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Reviews » Theatrical Reviews » White House Down
White House Down
Sony Pictures // PG-13 // June 28, 2013
Review by Tyler Foster | posted June 28, 2013 | E-mail the Author
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It's not even noon, and John Cale (Channing Tatum) is not having a great day. His daughter Emily (Joey King) is giving him the cold shoulder because he missed her talent show, he's just bombed a job interview with the Secret Service, and he can't bring himself to be honest with Emily about it, so they're spending the day touring the White House. Oh, and terrorists attack the building and hold everyone hostage while Emily is in the bathroom. John puts his life on the line with a daring escape, sneaking downstairs to find Emily, but instead he finds President James Sawyer (Jamie Foxx) and frees him from the enemy's clutches. While the Vice President (Michael Murphy), the Speaker (Richard Jenkins), General Caufield (Lance Reddick), and John's disapproving interviewer Special Agent Finnerty (Maggie Gyllenhaal) try and figure out a plan of action from the outside, John's busy on the inside, trying to keep himself, POTUS, and his daughter alive.

Although comparing two movies against one another isn't a great tactic, it's hard to ignore the fact that White House Down arrives just a few months after Olympus Has Fallen, in which Gerard Butler played a former Secret Service agent trying to rescue the President from Korean antagonists that have taken the White House. The trailers for the two films practically beg for the viewer to connect them -- both have big directors (Roland Emmerich on White House Down, Antoine Fuqua on Olympus Has Fallen) and intriguing ensemble casts, both feature surprisingly similar money shots (the flag falling onto the front lawn, helicopters exploding on the roof, planes flying over the National Mall), and both are action movies in the time-tested Die Hard mold, complete with a wisecracking hero trying to save a family member. The primary difference is that Olympus was an R-rated movie by Millennium, an indie distributor, and Down is a PG-13 summer blockbuster bankrolled by Sony.

The main advantage White House Down has is the strength of its cast, who understand the tone of the kind of movie they're making and nail it perfectly. Channing Tatum had a breakout 2012, spanning three hit movies, one of which was the excellent action / comedy 21 Jump Street. John Cale is not as dumb as his Jump Street character Jenko, but he uses the same casual comedic chops here to good effect, lowering the corniness of his strained relationship with his daughter and his determination to save her once the action starts. He also has excellent chemistry with Foxx, who expertly balances Presidential nobility on top of buddy-comedy banter. Although they're not teamed up for as much of the movie as the trailers might imply, they're a ton of fun to watch (highlight: Cale and Sawyer driving in circles on the White House lawn while enemy SUVs chase them). Gyllenhaal imbues a role that exists to deliver exposition and provide dramatic foundation with a little warmth, and other key players, including James Woods, Jason Clarke, Jimmi Simpson, and Nicholas Wright, round the cast out nicely.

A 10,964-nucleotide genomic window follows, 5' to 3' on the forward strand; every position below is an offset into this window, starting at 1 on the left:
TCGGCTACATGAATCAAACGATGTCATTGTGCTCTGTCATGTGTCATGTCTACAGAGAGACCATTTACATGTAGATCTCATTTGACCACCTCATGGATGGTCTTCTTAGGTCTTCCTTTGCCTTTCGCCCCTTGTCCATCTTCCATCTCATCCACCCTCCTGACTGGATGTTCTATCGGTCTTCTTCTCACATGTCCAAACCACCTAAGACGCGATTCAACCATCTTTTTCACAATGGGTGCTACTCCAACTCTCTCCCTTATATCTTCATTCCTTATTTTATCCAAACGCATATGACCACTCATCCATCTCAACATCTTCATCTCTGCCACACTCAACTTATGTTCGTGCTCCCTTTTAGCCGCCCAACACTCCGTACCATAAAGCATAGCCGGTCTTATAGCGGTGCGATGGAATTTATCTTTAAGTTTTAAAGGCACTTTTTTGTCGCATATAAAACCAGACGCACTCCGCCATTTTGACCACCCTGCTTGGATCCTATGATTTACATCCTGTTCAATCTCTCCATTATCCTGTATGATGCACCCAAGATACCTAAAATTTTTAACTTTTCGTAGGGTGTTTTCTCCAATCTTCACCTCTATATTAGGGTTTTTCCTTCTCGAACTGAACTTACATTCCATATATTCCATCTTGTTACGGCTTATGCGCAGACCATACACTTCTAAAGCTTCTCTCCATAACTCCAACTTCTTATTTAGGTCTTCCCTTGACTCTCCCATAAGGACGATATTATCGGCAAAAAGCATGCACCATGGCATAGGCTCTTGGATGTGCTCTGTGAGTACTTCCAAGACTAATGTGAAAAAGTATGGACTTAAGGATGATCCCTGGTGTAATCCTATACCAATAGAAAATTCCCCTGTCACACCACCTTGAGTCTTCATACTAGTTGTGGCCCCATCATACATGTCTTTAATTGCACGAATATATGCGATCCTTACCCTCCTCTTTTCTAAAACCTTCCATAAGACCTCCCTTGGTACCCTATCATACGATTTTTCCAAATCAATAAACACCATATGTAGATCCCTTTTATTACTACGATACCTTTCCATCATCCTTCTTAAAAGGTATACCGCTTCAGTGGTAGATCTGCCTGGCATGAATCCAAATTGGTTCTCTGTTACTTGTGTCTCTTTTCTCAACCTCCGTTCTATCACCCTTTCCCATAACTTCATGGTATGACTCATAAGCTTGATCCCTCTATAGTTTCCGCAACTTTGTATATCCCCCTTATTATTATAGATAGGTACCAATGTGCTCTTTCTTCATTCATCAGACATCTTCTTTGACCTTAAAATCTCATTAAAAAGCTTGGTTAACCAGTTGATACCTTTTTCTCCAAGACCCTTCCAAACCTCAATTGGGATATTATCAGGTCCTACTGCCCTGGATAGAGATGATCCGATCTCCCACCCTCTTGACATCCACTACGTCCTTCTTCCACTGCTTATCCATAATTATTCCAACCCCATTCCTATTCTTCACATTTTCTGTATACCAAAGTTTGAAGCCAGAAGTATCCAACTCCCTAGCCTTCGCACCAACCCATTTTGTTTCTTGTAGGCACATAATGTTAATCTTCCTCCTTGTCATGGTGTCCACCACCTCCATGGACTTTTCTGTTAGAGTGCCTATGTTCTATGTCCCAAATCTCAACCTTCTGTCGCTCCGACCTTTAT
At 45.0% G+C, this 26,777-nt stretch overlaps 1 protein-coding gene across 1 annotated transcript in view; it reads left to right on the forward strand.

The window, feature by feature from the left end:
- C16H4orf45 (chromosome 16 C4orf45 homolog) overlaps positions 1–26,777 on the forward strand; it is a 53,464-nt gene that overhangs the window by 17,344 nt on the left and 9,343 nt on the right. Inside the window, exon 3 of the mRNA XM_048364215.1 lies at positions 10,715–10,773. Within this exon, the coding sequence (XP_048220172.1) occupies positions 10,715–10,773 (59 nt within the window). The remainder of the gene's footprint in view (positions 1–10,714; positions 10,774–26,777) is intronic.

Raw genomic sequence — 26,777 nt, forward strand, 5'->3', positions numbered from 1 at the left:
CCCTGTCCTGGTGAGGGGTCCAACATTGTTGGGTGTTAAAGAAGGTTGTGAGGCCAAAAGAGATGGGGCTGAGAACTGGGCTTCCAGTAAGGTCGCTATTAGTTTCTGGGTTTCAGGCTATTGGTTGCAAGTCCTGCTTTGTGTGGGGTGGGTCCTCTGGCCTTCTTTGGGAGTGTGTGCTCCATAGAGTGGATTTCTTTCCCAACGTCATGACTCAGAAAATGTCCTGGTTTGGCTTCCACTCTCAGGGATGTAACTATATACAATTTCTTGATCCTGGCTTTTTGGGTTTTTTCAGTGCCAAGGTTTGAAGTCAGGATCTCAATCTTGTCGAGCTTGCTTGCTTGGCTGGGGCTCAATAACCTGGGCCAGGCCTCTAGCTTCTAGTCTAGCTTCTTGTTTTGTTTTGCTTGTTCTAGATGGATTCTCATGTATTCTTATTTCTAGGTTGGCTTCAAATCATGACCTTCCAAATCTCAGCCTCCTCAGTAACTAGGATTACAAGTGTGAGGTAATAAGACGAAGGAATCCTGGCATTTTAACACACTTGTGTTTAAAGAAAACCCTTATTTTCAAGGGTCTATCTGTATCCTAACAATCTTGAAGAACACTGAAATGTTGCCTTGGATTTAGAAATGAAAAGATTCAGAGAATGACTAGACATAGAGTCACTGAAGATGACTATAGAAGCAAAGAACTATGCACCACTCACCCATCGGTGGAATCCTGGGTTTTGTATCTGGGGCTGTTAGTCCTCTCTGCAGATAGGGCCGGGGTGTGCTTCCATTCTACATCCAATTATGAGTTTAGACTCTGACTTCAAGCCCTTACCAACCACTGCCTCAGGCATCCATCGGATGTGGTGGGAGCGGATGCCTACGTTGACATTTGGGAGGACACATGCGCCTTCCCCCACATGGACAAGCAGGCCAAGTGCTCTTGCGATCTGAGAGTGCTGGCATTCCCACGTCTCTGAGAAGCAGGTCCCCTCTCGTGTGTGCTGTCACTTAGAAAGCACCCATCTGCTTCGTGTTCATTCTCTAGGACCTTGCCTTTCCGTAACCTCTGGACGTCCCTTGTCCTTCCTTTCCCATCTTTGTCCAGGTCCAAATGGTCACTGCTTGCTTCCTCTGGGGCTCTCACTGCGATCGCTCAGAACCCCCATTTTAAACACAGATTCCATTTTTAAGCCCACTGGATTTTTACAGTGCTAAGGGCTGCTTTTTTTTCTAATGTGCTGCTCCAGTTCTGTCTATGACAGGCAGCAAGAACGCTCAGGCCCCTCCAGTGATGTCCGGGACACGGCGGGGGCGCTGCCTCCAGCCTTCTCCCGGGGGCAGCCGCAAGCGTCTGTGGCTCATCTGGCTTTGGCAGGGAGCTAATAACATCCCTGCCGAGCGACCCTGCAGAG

The weak link is Emmerich, who doesn't seem to be having any fun. It'd be one thing if Emmerich and screenwriter James Vanderbilt had set out to do something fresh and different, but White House Down is formula to a T, and it's better to inject flash and style into a formula picture than to try and fool the audience into taking things seriously. There's a certain joy in a movie that embraces its own silliness for the sake of spectacle, especially when the beats are this familiar, but Emmerich is insistently dour, desperate for the viewer to worry about John's regret and whether Emily will survive. To add insult to injury, much of Emmerich's action direction is dull, with too many shots of Cale diving for cover as a hail of bullets destroy the walls. The battles are less choppy and more coherent than many modern action movies, but that doesn't automatically make them interesting. The film could also stand to lose 10 minutes, which is probably possible without cutting a single scene.

Vanderbilt deserves some praise for the screenplay, which serves up several amusing set-ups and pay-offs, and cleverly works around a long-standing genre trope (relating to the villains) that Olympus didn't even try to avoid. There's even a nice subtle touch regarding the ending -- I won't say too much, but consider how the news reports will recount the story. Again, it's Die Hard in a White House, replicating nearly every beat (there's even some winks and nods on the soundtrack), but considering the film's goals, Vanderbilt succeeds where Emmerich stumbles. White House Down and Olympus Has Fallen both have their pros and cons: the former has a better cast, a bigger budget, and is arguably a better movie, but the latter doesn't have a director working against its own nature. Maybe someone can figure out which movie has better hair.


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